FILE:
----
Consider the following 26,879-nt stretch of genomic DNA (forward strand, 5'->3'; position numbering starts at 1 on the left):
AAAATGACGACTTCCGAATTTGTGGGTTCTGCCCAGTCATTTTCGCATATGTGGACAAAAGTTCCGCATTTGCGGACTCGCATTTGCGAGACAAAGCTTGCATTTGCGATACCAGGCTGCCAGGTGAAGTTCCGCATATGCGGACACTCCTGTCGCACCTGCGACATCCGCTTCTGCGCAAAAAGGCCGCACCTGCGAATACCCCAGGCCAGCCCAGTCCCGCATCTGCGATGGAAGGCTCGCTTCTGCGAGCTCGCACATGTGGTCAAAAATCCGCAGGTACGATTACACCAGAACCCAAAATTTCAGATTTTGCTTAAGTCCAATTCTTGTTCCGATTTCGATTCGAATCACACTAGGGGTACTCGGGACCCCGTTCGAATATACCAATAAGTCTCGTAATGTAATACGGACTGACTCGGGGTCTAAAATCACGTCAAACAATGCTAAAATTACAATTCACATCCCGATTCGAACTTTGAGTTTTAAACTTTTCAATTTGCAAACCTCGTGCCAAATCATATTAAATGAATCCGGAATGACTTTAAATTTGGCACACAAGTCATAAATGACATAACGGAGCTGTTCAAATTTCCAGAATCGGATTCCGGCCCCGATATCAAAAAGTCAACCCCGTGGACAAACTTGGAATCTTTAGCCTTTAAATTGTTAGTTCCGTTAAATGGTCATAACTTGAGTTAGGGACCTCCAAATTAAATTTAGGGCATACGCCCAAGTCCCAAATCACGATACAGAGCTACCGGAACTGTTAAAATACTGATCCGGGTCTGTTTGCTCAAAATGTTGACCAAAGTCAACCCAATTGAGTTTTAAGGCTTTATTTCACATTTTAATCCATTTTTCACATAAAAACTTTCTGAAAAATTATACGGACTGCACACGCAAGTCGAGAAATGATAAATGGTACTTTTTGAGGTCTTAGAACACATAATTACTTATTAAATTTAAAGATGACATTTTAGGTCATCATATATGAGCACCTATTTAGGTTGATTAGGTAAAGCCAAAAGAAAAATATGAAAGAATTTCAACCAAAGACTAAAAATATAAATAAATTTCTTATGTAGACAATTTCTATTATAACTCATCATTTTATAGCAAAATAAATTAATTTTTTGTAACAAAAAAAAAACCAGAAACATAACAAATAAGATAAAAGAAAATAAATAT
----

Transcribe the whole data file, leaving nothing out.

Consider the following 26,879-nt stretch of genomic DNA (forward strand, 5'->3'; position numbering starts at 1 on the left):
AAAATGACGACTTCCGAATTTGTGGGTTCTGCCCAGTCATTTTCGCATATGTGGACAAAAGTTCCGCATTTGCGGACTCGCATTTGCGAGACAAAGCTTGCATTTGCGATACCAGGCTGCCAGGTGAAGTTCCGCATATGCGGACACTCCTGTCGCACCTGCGACATCCGCTTCTGCGCAAAAAGGCCGCACCTGCGAATACCCCAGGCCAGCCCAGTCCCGCATCTGCGATGGAAGGCTCGCTTCTGCGAGCTCGCACATGTGGTCAAAAATCCGCAGGTACGATTACACCAGAACCCAAAATTTCAGATTTTGCTTAAGTCCAATTCTTGTTCCGATTTCGATTCGAATCACACTAGGGGTACTCGGGACCCCGTTCGAATATACCAATAAGTCTCGTAATGTAATACGGACTGACTCGGGGTCTAAAATCACGTCAAACAATGCTAAAATTACAATTCACATCCCGATTCGAACTTTGAGTTTTAAACTTTTCAATTTGCAAACCTCGTGCCAAATCATATTAAATGAATCCGGAATGACTTTAAATTTGGCACACAAGTCATAAATGACATAACGGAGCTGTTCAAATTTCCAGAATCGGATTCCGGCCCCGATATCAAAAAGTCAACCCCGTGGACAAACTTGGAATCTTTAGCCTTTAAATTGTTAGTTCCGTTAAATGGTCATAACTTGAGTTAGGGACCTCCAAATTAAATTTAGGGCATACGCCCAAGTCCCAAATCACGATACAGAGCTACCGGAACTGTTAAAATACTGATCCGGGTCTGTTTGCTCAAAATGTTGACCAAAGTCAACCCAATTGAGTTTTAAGGCTTTATTTCACATTTTAATCCATTTTTCACATAAAAACTTTCTGAAAAATTATACGGACTGCACACGCAAGTCGAGAAATGATAAATGGTACTTTTTGAGGTCTTAGAACACATAATTACTTATTAAATTTAAAGATGACATTTTAGGTCATCATATATGAGCACCTATTTAGGTTGATTAGGTAAAGCCAAAAGAAAAATATGAAAGAATTTCAACCAAAGACTAAAAATATAAATAAATTTCTTATGTAGACAATTTCTATTATAACTCATCATTTTATAGCAAAATAAATTAATTTTTTGTAACAAAAAAAAAACCAGAAACATAACAAATAAGATAAAAGAAAATAAATAT